There's not much that I can add about this whole thing that hasn't already been said. Some particularly important pieces I've read about it were at Feministe, The Huffington Post, and Shakesville. I also listened to a productive (although not perfect in terms of ableism) discussion on Diane Rehm's show this morning. If you're interested in how I feel about these situations in a general way, you can check out my post after the shooting at the movie theater in Aurora, CO this past summer.
At that point in time I asked, how many more shootings do we need before we do something about our gun laws? And I shared this sobering info graphic which clearly depicts what an outlier the US is in terms of gun violence.
It seems that following the murders in Sandy Hook, people are starting to pay attention, which makes me at least a little hopeful. Following Aurora there was a lot of discussion, but gun control remained politically unfavorable, and was not a major factor in the presidential election. However now, Diane Feinstein is promising to introduce a proposed ban on assault weapons. I couldn't be happier to hear this news. Like I tweeted on Friday, when people say that we're being disrespectful and "politicizing" these murders by talking about gun control, I couldn't disagree more. I feel that the absolute best way to honor victims of violence like this is to take a hard look at our gun culture, our propensity for gun violence, and talk about weapons bans which could concretely save lives.
And yet, in the face of all the stats, some people are calling for more guns.
You know...when we're looking our gun culture square in the face following events like this, several viewpoints inevitably arise. Some people, like me, call for control. Others ask that the laws not be changed, but we look at the way that we promote violence in general. There are others who think incidents like this mean we need to "bring God back into schools." (This viewpoint is really problematic, but not the one I will focus on right now.)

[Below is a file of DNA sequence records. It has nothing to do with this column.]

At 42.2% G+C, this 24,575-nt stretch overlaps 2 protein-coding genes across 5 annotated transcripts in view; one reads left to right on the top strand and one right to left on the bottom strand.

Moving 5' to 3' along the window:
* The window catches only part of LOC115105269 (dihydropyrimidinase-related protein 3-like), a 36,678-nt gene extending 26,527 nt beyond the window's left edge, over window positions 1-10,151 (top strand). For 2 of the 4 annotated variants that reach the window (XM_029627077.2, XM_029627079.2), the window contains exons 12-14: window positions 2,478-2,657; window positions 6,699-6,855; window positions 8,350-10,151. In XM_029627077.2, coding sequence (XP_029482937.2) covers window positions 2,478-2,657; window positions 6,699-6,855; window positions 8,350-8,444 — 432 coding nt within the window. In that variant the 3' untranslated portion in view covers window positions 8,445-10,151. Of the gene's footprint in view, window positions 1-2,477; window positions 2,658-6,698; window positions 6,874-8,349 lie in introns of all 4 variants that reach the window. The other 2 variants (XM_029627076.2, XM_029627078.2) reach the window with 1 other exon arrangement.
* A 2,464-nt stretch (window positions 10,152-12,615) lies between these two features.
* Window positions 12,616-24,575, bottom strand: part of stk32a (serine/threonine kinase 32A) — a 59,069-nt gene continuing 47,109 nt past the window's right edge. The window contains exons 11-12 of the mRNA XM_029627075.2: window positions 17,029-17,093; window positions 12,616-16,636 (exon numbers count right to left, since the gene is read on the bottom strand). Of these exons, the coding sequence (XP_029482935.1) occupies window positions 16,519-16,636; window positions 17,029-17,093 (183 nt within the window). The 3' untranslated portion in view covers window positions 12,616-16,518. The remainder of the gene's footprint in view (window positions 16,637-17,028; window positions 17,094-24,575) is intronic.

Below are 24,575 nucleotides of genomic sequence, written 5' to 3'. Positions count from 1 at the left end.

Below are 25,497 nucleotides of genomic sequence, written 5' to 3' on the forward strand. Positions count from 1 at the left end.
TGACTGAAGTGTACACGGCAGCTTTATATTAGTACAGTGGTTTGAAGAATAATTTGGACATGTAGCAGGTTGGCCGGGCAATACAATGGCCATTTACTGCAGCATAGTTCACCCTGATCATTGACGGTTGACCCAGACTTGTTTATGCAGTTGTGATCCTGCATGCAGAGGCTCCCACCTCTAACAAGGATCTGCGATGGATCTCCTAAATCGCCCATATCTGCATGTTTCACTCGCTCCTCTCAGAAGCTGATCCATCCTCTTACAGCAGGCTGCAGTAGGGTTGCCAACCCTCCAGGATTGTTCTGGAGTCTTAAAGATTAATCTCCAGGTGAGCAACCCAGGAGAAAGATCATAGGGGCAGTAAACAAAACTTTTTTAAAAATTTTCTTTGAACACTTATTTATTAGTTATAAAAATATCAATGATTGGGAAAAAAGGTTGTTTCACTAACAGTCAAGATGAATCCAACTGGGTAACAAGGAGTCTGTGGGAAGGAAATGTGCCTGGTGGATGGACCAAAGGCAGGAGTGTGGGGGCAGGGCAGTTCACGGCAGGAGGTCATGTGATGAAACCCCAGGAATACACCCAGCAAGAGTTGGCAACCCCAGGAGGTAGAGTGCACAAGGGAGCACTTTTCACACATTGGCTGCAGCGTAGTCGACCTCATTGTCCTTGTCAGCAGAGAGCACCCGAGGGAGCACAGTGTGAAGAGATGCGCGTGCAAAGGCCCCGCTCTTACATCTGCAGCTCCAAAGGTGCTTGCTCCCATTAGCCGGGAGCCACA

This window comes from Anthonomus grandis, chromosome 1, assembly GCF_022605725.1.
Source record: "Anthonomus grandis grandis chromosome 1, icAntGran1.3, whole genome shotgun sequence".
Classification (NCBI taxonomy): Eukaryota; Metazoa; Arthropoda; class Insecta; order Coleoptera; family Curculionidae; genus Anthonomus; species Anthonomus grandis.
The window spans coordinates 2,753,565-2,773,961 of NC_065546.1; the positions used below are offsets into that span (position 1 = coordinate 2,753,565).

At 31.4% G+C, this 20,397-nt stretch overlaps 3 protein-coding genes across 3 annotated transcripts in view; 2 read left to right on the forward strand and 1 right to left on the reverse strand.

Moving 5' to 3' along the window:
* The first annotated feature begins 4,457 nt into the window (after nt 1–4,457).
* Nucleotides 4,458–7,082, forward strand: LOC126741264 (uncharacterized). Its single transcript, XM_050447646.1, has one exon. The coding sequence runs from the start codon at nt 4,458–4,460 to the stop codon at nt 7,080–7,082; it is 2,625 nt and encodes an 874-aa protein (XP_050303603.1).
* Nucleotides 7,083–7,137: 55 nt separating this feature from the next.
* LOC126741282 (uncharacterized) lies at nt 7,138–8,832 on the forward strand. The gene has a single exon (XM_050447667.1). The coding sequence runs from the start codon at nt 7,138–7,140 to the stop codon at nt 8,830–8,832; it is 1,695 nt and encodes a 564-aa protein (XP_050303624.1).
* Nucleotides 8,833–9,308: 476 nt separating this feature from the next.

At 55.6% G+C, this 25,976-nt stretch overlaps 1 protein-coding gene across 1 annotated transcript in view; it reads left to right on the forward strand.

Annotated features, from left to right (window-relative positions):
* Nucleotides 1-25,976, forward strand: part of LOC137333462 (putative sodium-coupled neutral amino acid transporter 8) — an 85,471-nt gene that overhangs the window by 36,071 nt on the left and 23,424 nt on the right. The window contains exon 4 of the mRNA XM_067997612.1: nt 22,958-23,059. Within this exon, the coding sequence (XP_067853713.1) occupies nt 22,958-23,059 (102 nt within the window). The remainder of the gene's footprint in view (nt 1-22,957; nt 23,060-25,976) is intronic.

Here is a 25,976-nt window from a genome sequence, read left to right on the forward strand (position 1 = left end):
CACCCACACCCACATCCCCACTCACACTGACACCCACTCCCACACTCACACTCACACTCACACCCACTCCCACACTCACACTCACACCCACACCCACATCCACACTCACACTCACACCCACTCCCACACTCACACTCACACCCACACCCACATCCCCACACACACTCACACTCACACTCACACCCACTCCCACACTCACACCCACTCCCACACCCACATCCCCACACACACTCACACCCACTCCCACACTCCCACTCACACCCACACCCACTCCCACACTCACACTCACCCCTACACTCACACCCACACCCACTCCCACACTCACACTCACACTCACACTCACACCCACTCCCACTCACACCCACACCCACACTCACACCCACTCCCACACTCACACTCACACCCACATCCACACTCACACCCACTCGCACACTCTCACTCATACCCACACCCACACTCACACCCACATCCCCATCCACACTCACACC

And then there are the people who see guns as the solution to gun violence. I give you exhibit A, Ryan Muschinski, who had commented on a very popular post circulating Facebook about a teacher who lost her life on Friday:
|[Image: Facebook comment from Ryan Muschinski that reads, "Since teachers are the last line of defence (sic) for our children, maybe they should be trained to defend them instead of having no other option but to take a bullet."]
Ok, Mr. Muschinski didn't say "arm our teachers" but that is certainly the implication, isn't it? This is a path I can't even begin to travel down. It makes zero sense to me and it actually deeply scares me that this mentality is on the table and widely accepted as a reasonable talking point. The comment had 1,200+ "likes" when I screen capped it this morning, and Muschinski is hardly the first or only person throwing this idea around. Exhibit B, the Facebook group, "Arm Our Teachers." I counted 7 others like when I searched these terms. Exhibit C, conservative politicians chime in.
This is where the math just doesn't add up for me. When we look at that info graphic above (and the many other similar stats) we know unquestionably that America already has more guns. And that proliferation of guns correlates with more gun violence. It is fully illogical to assert that what we really need is more guns. On that Diane Rehm clip I linked above, one of the commentators addressed this viewpoint and discussed a scenario in which we create chaos by welcoming guns into schools. I feel like most reasonable people would agree that imagining this scenario is actually horrifying.
I mean when we are confronted with other social problems, like the AIDS epidemic, for example, no one is saying that the solution is more unprotected sex. We have concrete data that there are ways to mitigate AIDS infection...so we use them.
Well, we have data to back up a very clear set of conditions that have put us where we are in terms of gun deaths. The old "guns don't kill people, people kill people" mantra is a foolishly simplistic way to dismiss a very real problem. We must look at our laws. We have got to take action. And arming teachers is hardly the action I mean. I'm hoping with every fiber of my being that as Obama is entering his lame duck term, he'll take the action this country so terribly needs and changes our gun laws.